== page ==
Cathy – I hear you on the glossy and orange yellow. I might actually go for natural with Bona Traffic, especially given your location. If you use Bona Traffic HD, you will avoid the yellow and be on trend, it will be hold up best to sand and show it the least.
Driftwood could work (and if you do it, you definitely should use Bona Traffic HD anyway), but yes, it will likely go out of style faster. Also, if you need to refinish one area before others (e.g. heavy traffic rooms such as kitchen or entry area, it will be harder to match.
All that aside, in 10 years, it will be time to refinish your floors anyway, so you can always change/update the color then if that’s your major concern.
I am refinishing white oak hardwood floors. I have dark cherry cabinets and alot of golden brown wood toned furniture. I want to make the floors dark rather then trying to match to all the different wood tones. I don’t like the reddish brown floor as the house is at the beach and i want it to look more clean and contemporary. I am just afraid if the floor is too dark and cool it wont blend with all the other woods. The walls are cream with white baseboards. HELP!!
Lisa – This is a toughie as dark cherry cabinets are the most challenging to work with for wood colors. You’re 2 best options are to go as dark as possible (e.g. 50/50 ebony/dark walnut blend or ebony) OR go as light as possible (i.e. natural with water based poly). Whatever you do, I would stay away from reds and red undertones. So, for example, dark walnut is better than jacobean (which has some red undertones). I hope that helps.
Thank You! Does the Dark Walnut have any warmth? I brought home a very dark cool sample and it looked very cold against the warm woods
Lisa – It’s a “cool” color, which most people prefer. I suppose it has a bit of warmth, and it’s certain not cool cool like ebony is. Also, the color comes out different on different woods. You should test it to see how it looks on your floor. If it’s too cool, then mix in a bit of red or a different stain or look test jacobean which has some red undertones and is warmer.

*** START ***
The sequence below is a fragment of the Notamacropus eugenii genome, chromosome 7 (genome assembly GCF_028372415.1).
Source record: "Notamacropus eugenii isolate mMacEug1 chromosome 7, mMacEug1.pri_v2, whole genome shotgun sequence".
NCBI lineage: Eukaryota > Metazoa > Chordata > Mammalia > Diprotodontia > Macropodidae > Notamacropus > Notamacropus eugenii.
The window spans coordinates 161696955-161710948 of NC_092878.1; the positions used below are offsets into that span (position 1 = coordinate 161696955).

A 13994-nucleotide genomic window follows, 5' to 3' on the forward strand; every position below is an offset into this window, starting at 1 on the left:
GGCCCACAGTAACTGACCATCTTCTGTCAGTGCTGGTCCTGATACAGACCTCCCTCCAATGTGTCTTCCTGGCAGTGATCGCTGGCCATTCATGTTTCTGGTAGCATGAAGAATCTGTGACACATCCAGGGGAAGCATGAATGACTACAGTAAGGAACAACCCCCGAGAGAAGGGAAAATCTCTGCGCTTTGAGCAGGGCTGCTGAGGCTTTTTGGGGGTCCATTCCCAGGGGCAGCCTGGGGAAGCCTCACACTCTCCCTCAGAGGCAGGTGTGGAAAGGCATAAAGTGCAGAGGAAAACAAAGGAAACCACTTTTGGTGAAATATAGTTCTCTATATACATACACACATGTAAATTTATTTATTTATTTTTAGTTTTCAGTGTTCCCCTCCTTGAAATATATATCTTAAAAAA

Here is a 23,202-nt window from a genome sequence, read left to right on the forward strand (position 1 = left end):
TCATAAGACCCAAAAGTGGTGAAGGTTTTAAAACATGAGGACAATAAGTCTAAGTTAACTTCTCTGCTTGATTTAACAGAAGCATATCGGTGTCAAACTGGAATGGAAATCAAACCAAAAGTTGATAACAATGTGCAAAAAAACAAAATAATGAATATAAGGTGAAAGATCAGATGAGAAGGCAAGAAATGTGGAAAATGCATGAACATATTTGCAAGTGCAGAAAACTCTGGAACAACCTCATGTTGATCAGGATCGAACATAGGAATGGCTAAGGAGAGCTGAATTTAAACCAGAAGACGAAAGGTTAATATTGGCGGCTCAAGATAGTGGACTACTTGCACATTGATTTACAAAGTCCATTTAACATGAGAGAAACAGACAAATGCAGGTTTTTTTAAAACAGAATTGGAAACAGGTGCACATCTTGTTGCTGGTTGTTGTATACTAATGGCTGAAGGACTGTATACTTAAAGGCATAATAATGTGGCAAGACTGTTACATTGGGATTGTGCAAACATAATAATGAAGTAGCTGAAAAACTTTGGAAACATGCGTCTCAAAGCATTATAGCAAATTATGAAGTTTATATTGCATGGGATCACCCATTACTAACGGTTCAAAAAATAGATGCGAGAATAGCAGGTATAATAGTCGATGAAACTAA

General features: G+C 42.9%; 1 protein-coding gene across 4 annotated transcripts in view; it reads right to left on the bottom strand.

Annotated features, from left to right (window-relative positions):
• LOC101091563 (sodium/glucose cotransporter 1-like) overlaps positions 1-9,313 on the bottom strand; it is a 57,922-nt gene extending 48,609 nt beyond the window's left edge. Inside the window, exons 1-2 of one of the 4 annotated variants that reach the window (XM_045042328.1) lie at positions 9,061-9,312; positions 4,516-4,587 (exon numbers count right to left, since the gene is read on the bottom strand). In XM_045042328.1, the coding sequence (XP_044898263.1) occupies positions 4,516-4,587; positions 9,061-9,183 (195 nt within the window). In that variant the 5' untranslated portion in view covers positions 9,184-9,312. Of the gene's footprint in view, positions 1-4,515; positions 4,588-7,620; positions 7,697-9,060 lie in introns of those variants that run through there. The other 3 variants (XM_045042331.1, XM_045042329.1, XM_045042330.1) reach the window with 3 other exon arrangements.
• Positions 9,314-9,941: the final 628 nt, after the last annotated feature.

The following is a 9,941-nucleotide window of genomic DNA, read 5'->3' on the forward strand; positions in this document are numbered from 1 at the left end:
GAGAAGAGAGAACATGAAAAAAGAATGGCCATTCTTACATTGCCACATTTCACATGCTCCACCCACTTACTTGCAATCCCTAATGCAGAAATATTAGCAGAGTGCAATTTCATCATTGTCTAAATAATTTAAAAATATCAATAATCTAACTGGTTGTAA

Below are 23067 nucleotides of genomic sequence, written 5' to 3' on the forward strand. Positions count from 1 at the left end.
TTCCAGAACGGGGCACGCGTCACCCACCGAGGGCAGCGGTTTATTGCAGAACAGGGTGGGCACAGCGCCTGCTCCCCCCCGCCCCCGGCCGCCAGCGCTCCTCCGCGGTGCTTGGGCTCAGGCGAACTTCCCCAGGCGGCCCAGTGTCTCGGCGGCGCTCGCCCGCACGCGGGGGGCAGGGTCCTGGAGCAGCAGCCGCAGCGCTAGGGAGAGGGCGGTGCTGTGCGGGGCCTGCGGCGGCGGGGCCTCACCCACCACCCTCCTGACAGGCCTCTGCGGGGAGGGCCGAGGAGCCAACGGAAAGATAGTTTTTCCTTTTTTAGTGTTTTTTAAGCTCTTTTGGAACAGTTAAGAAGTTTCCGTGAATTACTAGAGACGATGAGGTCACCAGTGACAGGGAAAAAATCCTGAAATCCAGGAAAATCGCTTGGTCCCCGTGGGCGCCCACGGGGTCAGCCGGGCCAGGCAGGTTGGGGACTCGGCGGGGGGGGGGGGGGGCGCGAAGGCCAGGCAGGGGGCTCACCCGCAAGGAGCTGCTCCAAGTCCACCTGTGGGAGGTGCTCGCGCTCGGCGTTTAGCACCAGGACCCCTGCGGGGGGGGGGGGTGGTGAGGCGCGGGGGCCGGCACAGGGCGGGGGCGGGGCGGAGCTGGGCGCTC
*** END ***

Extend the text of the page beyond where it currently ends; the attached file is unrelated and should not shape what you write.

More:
Hi. I currently have red pine flooring. I want to stain them to hide the yellow/orange/red tones. I don’t want to go as dark as Jacobean but want them brown. What is your reccomendation in order to hide those tones? Thanks
Nikala – The darker you go, the more it will hide the red/orange tones. Dark walnut tends to work well, but if that’s too dark for you, then try antique brown.
I probably wouldn’t use jacobean as that has some red undertones and dark walnut and antique brown are absorbed more by pine.
Also, you MUST use a conditioner w/ pine before you apply the stain. This will help absorb the stain better…and importantly more evenly.
If you feel antique brown is still too dark, you can try coffee brown, but I don’t think this will hide the red undertones before. Test and try it. the stain color samples are usually shown on oak…and they look different on pine.
Also, use Duraseal for the stain, not minwax.
Our red oak hardwood floor has become sun bleached in front of the window and darker under the area rug. We have sanded down the floor, but the different colours still show. Even after applying stain. Any suggestions on how we can even out the stain so that the lighter area doesn’t show as much.
Lorna – Unfortunately, it’s is bleached that badly, there is very little you can do. You may need to replace some of the pieces of wood and weave in to even it out (and refinish again).